Selling Sheds Online

Online Platforms Extend Reach For Shed Sellers

by Karen Knapstein

Online Platforms Extend Reach For Shed Sellers

By Shannon Latham, Shed Geeks

How has online selling affected the world around me? Well, I just recently drove by an abandoned Toys “R” Us at our nearest shopping complex.  I couldn’t help but wonder how much of an impact websites like Amazon have played on the store’s closing. I’m not sure we’ll ever know; however, it’s obvious sites like these are here to stay. It seems they can lower overhead and still provide the amount of customer service necessary to satisfy buyers. Even as I look around my office, I realize our equipment was purchased 100% by shopping and comparing online. TV’s that serve as monitors, and even my Shed Geek Podcast mouse pad are all from online searches. 

For this first column, we’ll look at how shed builders and manufacturers can benefit from online selling platforms. Jeff Huxman, founder of ShedHub.com, and Jim Kuhlman, founder of ShedsForSale.com, who are both innovators for creating online shed-selling platforms, shared some insights with us.

Let’s first clarify what “selling online” means. Kuhlman explains that online sales include shopping and “checking out” online, but that “it is also shopping online and connecting with a salesperson found through the online shopping experience.”

Online marketplace ShedHub puts a vast array of sheds at buyers’ fingertips.

Huxman said he defines online sales as “any transaction that happens in part or in whole through a website, app or other electronic means. 

“When it comes to sheds, people will often start their shopping journey online, and end it in person at the lot,” he continues. “Many other shoppers start online, then visit the lot, and complete the sale digitally after they visited the lot once. This saves them from having to make two trips.”

When asked how online selling platforms add value for the manufacturer or dealer, Huxman said his platform “is a way for people to see your products that might not otherwise see them. For the dealer, you’re providing shed shoppers the shopping experience they expect to get in this day and age of online shopping.”  

Kuhlman echoes the sentiment by saying an online platform will give dealers an avenue to show inventory online “more easily than their own website or ads placed on broad sales pages.” Dealers can keep their inventory listings current and visible for potential customers shopping online. “A customer will have the choice to reach out through the app or visit the dealer’s sales lot,” he explains. “This will create a more professional and simpler experience than texting pictures of inventory to a potential customer.”   

Serious customers who are looking to buy a shed will be drawn to websites that only sell sheds. As opposed to general online marketplaces, they won’t have to sift through tons of products they’re not interested in to find the sheds they want to see. “My experience is these sites attract lesser quality leads, confuse potential buyers and distract shoppers from their original target item,” says Kuhlman.

“Think Wal-Mart. How often have you gone into Wal-Mart and came out with everything else you didn’t need (or weren’t looking for) only to have forgotten what you went there for in the first place? Consumers seriously considering purchasing a shed will want to use a site like Shedsforsale.com.”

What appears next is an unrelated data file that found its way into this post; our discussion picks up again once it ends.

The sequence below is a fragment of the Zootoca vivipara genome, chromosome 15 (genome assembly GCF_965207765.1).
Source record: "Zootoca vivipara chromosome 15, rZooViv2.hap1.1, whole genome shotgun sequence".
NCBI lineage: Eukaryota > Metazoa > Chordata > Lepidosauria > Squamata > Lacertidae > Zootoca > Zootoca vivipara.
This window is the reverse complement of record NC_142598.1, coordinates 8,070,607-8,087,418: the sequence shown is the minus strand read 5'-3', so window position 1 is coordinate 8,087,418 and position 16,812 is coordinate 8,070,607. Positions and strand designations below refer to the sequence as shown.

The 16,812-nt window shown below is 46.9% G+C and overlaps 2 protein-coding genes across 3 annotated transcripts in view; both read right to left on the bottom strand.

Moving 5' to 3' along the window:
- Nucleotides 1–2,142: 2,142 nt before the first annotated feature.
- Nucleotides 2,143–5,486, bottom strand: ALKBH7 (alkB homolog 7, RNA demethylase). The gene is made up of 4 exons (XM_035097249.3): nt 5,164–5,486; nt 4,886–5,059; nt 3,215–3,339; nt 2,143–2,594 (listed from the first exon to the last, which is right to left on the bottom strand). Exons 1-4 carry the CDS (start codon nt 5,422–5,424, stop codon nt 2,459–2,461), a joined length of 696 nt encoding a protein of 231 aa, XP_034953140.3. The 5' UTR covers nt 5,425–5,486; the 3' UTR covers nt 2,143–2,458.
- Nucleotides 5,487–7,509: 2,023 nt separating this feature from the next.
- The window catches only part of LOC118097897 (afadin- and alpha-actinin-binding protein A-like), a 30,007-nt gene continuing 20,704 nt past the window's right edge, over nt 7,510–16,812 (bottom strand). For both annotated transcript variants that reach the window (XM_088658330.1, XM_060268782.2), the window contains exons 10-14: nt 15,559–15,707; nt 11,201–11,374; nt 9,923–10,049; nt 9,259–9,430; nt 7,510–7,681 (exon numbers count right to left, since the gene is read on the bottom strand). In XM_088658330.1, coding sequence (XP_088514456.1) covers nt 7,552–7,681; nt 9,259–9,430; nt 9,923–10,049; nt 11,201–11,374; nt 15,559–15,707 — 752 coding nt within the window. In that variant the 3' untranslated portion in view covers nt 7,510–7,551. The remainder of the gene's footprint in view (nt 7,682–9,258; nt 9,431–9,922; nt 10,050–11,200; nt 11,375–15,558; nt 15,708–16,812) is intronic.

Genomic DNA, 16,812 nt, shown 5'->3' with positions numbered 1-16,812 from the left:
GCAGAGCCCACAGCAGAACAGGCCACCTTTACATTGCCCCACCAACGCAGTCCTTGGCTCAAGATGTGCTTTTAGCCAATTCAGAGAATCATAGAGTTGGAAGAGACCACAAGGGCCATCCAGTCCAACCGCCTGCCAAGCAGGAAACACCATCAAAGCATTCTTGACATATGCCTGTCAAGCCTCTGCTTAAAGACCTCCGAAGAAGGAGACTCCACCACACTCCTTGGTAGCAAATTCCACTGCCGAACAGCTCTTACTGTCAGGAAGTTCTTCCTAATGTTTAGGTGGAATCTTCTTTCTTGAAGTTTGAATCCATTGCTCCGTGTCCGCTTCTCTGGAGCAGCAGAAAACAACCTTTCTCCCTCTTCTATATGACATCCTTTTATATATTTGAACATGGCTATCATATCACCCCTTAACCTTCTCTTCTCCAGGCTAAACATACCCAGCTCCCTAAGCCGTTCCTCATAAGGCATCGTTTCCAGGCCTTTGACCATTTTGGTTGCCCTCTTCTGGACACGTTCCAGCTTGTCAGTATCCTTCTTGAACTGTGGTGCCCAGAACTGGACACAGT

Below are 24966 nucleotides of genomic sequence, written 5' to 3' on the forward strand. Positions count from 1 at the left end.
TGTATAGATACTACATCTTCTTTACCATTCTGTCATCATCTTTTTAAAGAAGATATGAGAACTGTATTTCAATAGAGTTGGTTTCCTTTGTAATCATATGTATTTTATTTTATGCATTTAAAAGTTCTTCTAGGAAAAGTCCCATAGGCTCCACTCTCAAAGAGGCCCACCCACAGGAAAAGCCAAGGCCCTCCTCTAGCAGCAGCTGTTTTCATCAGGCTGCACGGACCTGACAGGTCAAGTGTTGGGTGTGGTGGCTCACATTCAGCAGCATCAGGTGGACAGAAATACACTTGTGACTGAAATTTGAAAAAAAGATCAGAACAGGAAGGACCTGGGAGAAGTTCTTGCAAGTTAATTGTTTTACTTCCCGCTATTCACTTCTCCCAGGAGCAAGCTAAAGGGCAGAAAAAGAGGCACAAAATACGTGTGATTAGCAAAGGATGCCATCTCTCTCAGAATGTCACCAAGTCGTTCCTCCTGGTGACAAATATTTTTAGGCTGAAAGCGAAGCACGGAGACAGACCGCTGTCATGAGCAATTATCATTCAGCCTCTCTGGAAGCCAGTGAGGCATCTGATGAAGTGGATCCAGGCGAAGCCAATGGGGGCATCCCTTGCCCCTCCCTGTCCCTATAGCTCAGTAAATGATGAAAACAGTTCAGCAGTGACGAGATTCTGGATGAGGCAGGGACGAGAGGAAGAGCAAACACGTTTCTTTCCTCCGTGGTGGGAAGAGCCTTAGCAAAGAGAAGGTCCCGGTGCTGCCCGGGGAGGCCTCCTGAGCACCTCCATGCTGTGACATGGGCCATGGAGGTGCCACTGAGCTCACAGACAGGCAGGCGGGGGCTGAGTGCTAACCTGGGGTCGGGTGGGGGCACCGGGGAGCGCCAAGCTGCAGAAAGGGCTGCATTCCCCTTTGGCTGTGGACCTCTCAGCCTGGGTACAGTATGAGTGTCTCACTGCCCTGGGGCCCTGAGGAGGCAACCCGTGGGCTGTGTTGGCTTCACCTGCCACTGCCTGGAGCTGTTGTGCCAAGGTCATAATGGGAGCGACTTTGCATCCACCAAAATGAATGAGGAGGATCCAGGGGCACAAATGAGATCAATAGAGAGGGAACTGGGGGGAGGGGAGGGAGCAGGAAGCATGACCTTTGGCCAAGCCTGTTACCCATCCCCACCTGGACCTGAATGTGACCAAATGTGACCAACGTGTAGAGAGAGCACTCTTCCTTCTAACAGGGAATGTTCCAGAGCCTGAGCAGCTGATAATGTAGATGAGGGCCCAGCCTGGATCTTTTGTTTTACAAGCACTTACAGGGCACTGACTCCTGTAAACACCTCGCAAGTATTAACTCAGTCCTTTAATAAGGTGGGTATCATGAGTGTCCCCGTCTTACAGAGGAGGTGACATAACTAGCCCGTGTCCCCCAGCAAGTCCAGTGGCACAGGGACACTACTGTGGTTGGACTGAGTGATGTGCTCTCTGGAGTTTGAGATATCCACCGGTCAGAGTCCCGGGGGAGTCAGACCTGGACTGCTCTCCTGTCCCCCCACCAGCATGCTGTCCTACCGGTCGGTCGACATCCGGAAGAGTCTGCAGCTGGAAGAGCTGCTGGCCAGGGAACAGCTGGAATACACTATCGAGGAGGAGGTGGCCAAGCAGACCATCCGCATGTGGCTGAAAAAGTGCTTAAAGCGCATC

Huxman feels the same way – that online platforms strictly for selling sheds will meet a consumer need. “Shedhub.com is a marketplace specifically for sheds and other accessory buildings. Facebook is trying to sell everything to everybody and can’t focus on any one thing. Consumers are very much used to marketplaces that sell a very specific set of products and rely on these marketplaces to make good shopping decisions.”

When asked what online selling platforms might offer a dealer who chooses to operate under “old school” face-to-face selling techniques, Huxman explained, “Marketplaces are great things for people who live a little bit out-of-the-way from certain sellers. For instance, if it wasn’t for autotrader.com, I would’ve never found a car in a town that I normally would never go to; I only went there because they had the car I was looking for. The same thing holds true for sheds. You have customers looking for your products, and are not going to spend the time to travel to you unless they know they’ll be able to see the buildings they are interested in. Showing current inventory online is a great way to bring people out to your location to complete a deal face to face.”

Kuhlman agrees: “The goal isn’t to take away from physical sales lots but to enhance the old school way of selling by making your sales location and inventory more visible to online shoppers. This also helps to create more value with shed manufacturers. Most consumers want the option to shop online and view in person, or shop in person and research online.”

Online marketplaces like ShedHub.com and ShedsForSale.com are another way to introduce  your sheds to more potential customers.


Shannon Latham is a 6-year veteran of the shed industry. He has served as sales manager, quality control, and RTO dealer support specialist, among other roles. He hosts the Shed Geek Podcast [shedgeek.com/] along with Kyle Summers, and has a desire to help move the shed industry forward.


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